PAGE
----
A tentative 2-year federal budget agreement, which is expected to come to a US House floor vote the afternoon of Oct. 28, includes a provision authorizing the sale of 58 million bbl of crude oil from the US Strategic Petroleum Reserve during 2018-25.
Proceeds would be deposited in the US Treasury’s general fund to help reduce the budget deficit. Sales would not be allowed if it was determined that they would limit the SPR’s ability to meet its strategic purpose and prevent and reduce adverse impacts of severe domestic energy supply disruptions.
Title IV in the proposed budget agreement, which Speaker John O. Boehner (R-Ohio) unveiled on Oct. 27, also would require the US Department of Energy to conduct a strategic review of the SPR and develop proposals related to its role in national policy, relevant legal authorities, configuration, and performance, and long-term effectiveness.
US Energy Sec. Ernest G. Moniz has said that such a review is needed, as has US Senate Energy and Natural Resources Committee Chair Lisa Murkowski (R-Alas.), who opposes selling crude from the reserve to reduce the deficit or to fund other federal programs.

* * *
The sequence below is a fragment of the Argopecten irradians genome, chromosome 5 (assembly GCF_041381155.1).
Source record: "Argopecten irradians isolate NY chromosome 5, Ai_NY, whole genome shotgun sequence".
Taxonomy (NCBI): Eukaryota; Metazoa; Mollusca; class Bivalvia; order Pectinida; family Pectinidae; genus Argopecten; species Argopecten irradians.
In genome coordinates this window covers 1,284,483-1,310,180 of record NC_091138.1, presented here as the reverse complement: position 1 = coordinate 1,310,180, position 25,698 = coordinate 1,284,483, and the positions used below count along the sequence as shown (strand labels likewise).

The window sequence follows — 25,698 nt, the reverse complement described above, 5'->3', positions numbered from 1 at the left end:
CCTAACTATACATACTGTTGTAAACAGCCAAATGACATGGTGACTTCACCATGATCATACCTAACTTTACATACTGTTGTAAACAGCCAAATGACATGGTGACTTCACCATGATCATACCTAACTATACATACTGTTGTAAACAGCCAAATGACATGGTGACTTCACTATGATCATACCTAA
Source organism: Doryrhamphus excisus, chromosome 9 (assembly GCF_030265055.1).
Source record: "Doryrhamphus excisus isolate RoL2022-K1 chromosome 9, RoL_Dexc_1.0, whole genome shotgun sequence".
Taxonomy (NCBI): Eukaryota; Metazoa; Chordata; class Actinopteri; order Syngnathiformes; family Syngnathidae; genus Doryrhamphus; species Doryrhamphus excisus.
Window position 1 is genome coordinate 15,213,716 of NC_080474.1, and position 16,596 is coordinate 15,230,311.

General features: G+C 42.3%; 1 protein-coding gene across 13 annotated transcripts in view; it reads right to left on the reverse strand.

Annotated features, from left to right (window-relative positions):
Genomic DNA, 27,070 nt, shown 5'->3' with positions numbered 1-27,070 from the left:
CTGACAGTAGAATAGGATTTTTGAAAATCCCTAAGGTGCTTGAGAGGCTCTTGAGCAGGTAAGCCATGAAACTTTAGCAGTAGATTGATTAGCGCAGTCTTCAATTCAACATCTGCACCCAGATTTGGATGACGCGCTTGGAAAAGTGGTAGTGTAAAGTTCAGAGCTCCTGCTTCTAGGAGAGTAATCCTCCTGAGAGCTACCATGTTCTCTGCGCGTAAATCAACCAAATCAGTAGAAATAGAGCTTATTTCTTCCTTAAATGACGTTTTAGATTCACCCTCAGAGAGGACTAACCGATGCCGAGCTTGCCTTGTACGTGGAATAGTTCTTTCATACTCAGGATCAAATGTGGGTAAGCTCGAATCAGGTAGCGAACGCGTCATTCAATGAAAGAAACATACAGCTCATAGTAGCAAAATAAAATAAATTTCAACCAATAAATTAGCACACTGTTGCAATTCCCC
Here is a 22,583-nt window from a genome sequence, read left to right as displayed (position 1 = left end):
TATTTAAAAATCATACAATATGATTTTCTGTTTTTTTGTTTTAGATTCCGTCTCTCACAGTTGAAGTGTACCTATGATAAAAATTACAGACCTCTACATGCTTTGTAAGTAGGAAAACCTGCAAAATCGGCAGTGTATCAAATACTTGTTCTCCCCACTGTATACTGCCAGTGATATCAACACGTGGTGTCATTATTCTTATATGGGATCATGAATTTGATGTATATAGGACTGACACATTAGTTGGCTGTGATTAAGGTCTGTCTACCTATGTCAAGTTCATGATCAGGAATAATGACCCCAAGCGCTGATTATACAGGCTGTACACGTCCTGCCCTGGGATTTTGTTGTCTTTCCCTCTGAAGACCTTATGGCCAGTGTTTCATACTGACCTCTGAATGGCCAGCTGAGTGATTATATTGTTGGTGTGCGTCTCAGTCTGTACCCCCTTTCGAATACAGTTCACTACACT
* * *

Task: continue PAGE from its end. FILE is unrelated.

A spokesman for the committee’s majority said on Oct. 27 that the senator was reviewing the proposal. “As the budget process advances, we will further evaluate steps needed to update our nation’s energy and natural resources policies,” Moniz said.
Retired US Navy Adm. Dennis C. Blair, a former National Intelligence Director who now is a member of Securing America’s Future Energy’s Energy Leadership Council, called on Congress to be careful as it considers drawing down the SPR.
“I would caution Congress and the administration against using the SPR as a revenue generator,” he said on Oct. 27. “I would also recommend that the SPR not be drawn down before DOE’s strategic review is complete and that any proceeds from SPR sales be dedicated to energy expenditures with the goal of improving our country’s energy security.
“While this deal is far from perfect, it is a noteworthy compromise that establishes a minimum size for the SPR and, critically, ensures it is upgraded to guarantee its ability to respond in the event of future supply emergencies,” Blair said.
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